While Article 101(1) operates as an initial filtering technique for anti-competitive practices, such as cross-border nexus or the de minimus requirements, the primary approach of legitimising collaboration between companies is Article 101(3). According to the interpretation of the court, it means that even if an agreement violates article 101(1) on the principle of the same, it may still be allowed by the Commission on the condition that it fulfills four cumulative rules under article 101(1)(3): known as efficiency gains, the preservation of competition, a fair share of benefits for consumers and the determination of whether the applied measures are a sine qua non of the goals. To further explain the applicability of article 101(3), the Commission has issued guidelines relating to the use of article 101(3) outlining a series of tactics used in examining pro-competitive impacts. For instance, efficiency benefits may constitute a range of econometric and economic properties, including qualitative and cost efficiencies. To use the example of the court’s determination of T-Mobile’s case, competitors’ exchange of sensitive market information could yield beneficial efficiency profits, which lower prices since there will be a rationalisation of variable costs. Alternatively, another appropriate example would be involving the exclusive distributorship concords, which may enhance innovation by assuring key market players about their downstream and upstream practices and promoting long-term investment.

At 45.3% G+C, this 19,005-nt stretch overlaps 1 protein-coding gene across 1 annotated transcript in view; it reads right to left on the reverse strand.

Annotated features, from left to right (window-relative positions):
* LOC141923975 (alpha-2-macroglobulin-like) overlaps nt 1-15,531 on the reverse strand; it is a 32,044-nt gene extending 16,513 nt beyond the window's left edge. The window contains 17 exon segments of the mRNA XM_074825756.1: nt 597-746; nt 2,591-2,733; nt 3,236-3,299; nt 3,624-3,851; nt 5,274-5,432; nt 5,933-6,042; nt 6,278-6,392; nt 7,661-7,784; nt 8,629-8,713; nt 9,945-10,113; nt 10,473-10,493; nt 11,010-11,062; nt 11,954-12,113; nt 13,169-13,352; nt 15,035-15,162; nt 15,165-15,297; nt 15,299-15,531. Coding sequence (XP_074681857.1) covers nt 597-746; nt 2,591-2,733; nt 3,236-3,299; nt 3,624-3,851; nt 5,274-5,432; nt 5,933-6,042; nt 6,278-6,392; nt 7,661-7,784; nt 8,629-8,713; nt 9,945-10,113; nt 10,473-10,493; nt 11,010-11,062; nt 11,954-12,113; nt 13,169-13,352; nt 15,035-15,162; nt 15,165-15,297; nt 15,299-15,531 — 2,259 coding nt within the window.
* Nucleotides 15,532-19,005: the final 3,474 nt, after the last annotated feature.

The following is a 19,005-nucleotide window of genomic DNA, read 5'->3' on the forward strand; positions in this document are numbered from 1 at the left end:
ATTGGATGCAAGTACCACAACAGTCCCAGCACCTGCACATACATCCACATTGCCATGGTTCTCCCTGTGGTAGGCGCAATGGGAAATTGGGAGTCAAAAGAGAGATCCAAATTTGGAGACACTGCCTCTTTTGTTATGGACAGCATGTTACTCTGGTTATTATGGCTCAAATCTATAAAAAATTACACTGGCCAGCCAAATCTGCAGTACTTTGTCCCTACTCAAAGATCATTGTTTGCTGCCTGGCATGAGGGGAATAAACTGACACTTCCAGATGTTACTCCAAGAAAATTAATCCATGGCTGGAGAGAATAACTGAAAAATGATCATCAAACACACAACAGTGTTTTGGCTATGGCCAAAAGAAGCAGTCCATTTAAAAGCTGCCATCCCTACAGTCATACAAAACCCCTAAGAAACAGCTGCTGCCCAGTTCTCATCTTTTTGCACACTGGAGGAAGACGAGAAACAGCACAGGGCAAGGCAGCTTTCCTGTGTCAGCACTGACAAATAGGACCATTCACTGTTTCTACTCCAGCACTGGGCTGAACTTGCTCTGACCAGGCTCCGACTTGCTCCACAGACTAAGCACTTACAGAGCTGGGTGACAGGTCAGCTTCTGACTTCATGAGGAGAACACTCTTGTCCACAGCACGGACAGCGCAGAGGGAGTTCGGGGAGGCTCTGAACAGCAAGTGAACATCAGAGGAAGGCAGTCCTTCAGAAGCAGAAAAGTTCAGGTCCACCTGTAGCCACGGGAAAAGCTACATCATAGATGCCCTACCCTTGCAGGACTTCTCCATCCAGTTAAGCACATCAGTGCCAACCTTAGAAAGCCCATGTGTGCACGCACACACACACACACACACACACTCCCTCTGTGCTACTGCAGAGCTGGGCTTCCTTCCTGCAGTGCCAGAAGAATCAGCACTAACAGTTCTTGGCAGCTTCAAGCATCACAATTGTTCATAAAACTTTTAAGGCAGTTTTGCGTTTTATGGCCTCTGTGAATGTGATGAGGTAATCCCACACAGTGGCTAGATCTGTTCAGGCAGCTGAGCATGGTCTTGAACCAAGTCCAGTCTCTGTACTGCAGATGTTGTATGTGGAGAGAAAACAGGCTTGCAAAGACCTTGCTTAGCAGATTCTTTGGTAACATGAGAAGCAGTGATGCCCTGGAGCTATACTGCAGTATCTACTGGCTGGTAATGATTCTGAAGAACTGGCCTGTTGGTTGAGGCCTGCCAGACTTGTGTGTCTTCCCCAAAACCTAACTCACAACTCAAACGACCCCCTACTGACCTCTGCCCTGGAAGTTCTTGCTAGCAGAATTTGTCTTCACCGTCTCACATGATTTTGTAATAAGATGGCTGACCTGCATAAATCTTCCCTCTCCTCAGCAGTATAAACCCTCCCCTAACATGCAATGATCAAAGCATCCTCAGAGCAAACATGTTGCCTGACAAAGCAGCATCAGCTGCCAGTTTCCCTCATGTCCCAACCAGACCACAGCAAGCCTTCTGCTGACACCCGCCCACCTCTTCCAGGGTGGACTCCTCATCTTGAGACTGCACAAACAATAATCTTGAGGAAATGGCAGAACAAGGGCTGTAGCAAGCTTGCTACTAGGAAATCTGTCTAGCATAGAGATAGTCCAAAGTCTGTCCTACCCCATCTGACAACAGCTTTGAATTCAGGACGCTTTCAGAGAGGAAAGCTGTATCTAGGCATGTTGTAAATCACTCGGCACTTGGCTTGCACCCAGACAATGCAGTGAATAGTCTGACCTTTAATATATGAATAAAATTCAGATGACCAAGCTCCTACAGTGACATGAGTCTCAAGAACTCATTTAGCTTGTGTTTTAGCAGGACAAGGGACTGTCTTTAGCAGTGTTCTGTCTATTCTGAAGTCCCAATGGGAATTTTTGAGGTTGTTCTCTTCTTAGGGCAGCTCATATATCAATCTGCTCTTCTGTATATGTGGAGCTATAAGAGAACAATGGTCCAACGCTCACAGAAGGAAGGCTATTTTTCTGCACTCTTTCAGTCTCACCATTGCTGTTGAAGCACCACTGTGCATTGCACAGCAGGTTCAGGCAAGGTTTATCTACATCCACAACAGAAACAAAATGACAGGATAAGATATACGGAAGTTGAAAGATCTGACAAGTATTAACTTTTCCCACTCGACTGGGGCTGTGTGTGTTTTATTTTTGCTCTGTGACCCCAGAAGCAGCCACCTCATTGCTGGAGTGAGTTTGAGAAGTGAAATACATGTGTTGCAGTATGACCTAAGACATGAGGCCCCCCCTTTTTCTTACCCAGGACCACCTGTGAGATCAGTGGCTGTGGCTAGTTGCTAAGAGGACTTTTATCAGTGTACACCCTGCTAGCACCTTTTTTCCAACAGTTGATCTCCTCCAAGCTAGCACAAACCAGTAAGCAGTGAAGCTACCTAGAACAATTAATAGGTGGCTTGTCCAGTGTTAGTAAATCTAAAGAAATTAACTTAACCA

Although the Commission’s tactic under Article 101(3) has played a significant role in ensuring a level competition ground, it has also had imminent criticisms such as not applying scientific practices to fight against concerted activities. Initially, the Commission took the unpredictable collaboration process, capitalising on social gains instead of evaluating all the agreements in a rational economic analysis. But based on the motivation derived from other regimes like that of the United States of America, the Commission has implemented a more robust and rational economic approach to addressing the main elements of Article 101(3). The outcome of this routine Operandi is to examine how market transaction costs and failures may affect the potential evaluation of harmful competitive effects. However, according to some commentator’s non-economic objectives still serve a crucial role in using Article 101(3) even though the methodology design is more of a scientific approach. It is believed that sometimes the Commission has avoided the temptation to apply Article 101(3) to promote social objectives than encouraging competition according to its obligation. Article 101(3) has for many times been exemplary to promoting social goals. However, the Commission’s accompanying block exemptions form a critical means of exempting particular sectors from cross-examination where the partnership is recognised as a requisite matter. For example, shipping companies are among organisations that need an excellent level of mutual understanding between charter firms for them to succeed in their logistical businesses, earn lucrative profits due to various exemptions. As a result, these exemptions end up benefiting the consumers in the affected sectors as they permit some organisations to operate freely without adhering to the risks in such a way that they encourage better services and lower prices. According to the guidelines, it is an inconsequential arrangement that impacts a small portion of the market, which is not perceived as an infringement of Article 101. Such open exemptions lead to a practical expedient of allowing the institutions to concentrate only on the most disastrous and consequential violations of article 101.